Calcium Can Tell Us About Ancient Ecosystem Structure – #365papers – 2017 – 147

#365papers for May 27, 2017

Martin, Vincent, Tacail, Khaldoune, Jourani, Bardet, Balter, 2017, Calcium isotopic evidence for vulnerable marine ecosystem structure prior to the K/Pg extinction: Current Biology, v. 27

What’s it about?

The variations of the amounts of stable isotopes (that is non-radioactive) found in rocks and fossils can be used to help us understand patterns of weather, of vegetation, and of who’s eating whom in modern and fossil rocks, bones, teeth, and shells. Most of the time carbon, oxygen, and nitrogen are used for this.

The authors here show that calcium isotopes can be used to understand tropic level (where organisms are on the food chain) in modern and fossil animals. Their work shows that large marine reptiles likely went extinct at the end of the Permian Period because they all lived at the same trophic level. There was some sort of ecological change that eradicated their food supply and the marine reptiles could not recover. Continue reading

Because Isotopes of Carbon and Oxygen Are So Last Century… – #365papers – 2017 – 141

#365papers for May 21, 2017

Martin, Tacail, and Balter, 2017, Non-traditional isotope perspective in vertebrate palaeobiology: Palaeontology, p. 1-18.

What’s it about?

The authors discuss the utility of isotopes of calcium, magnesium, copper, iron, and zinc for study of ancient environments, dietary preferences, and food chains. Continue reading

Highs and Lows of the Rocky Mountains in the Middle to Late Eocene – #365papers – 2017 – 97

#365papers for April 7, 2017

Fan, Constensius, and Dettman, 2017, Prolonged high relief in the northern Cordilleran orogenic front during middle and late Eocene extension based on stable isotope paleoaltimetry: Earth and Plantery Science Letters, v. 457, p. 376-384.

What’s it about?

The Rocky Mountains have been around for a long, long time. This study focuses on a part of the Rockies that was still growing between about 46 to about 34 million years ago. Through the study of fossil soils and fossil snails, the authors show that the difference between the lowest basins and the highest mountain peaks was around 4 km – which is a lot! Continue reading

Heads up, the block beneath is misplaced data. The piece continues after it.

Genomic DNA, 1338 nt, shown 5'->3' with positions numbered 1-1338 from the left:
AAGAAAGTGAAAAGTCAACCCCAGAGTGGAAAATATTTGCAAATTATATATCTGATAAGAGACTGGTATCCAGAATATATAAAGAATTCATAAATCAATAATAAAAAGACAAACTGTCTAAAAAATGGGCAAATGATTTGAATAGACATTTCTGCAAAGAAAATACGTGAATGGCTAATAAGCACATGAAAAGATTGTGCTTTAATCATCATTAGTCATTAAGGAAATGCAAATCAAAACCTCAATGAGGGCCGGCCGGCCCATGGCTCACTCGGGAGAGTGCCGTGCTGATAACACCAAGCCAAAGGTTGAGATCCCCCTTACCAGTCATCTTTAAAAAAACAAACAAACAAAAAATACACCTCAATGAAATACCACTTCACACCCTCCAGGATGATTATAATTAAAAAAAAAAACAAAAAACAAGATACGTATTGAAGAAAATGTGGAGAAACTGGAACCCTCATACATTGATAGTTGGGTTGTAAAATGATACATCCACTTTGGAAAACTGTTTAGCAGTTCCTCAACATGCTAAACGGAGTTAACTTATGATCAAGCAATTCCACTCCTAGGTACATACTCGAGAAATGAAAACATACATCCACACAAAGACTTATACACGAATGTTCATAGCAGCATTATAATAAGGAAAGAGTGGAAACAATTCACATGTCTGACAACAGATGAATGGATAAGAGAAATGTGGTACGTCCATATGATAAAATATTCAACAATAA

Tall Teeth and Grazing Diets – #365papers – 2017 – 94

#365papers for April 4, 2017

Feranec and Pagnac, 2017, Hypsodonty, horses, and the spread of C4 grasses during the middle Miocene in southern California: Evolutionary Ecology Research, v. 18, p. 201-223.

What’s it about?

Modern horses have very tall (hypsodont) teeth. This is thought to be an adaptation for grazing, because chewing grass wears down teeth faster than chewing the leaves off a tree.

A fossil horse tooth from Natural Trap Cave. The grinding surface is on the left. Only about 1/5 of this tooth stuck above the gum line.

Paleontologists use the height of the tooth (its hypsodonty) to distinguish animals that grazed from those that ate bushes, shrubs, and trees (called browsing).

Isotopically, grasses look different from leaves from bushes. This chemical difference gets recorded into teeth.

The authors use isotopes from early horses that are hypsodont to show that tall teeth are related to doing more grazing. Continue reading

Putting All the Data Together Makes a More Complete History – #365papers – 2017 – 77

#365papers for March 18, 2017

Feakins, Levin, Liddy, Sieracki, Eglinton, and Bonnefille, 2017, Northeast African vegetation change over 12 m.y.: Geology, v. 41, p. 295-298.

What’s it about?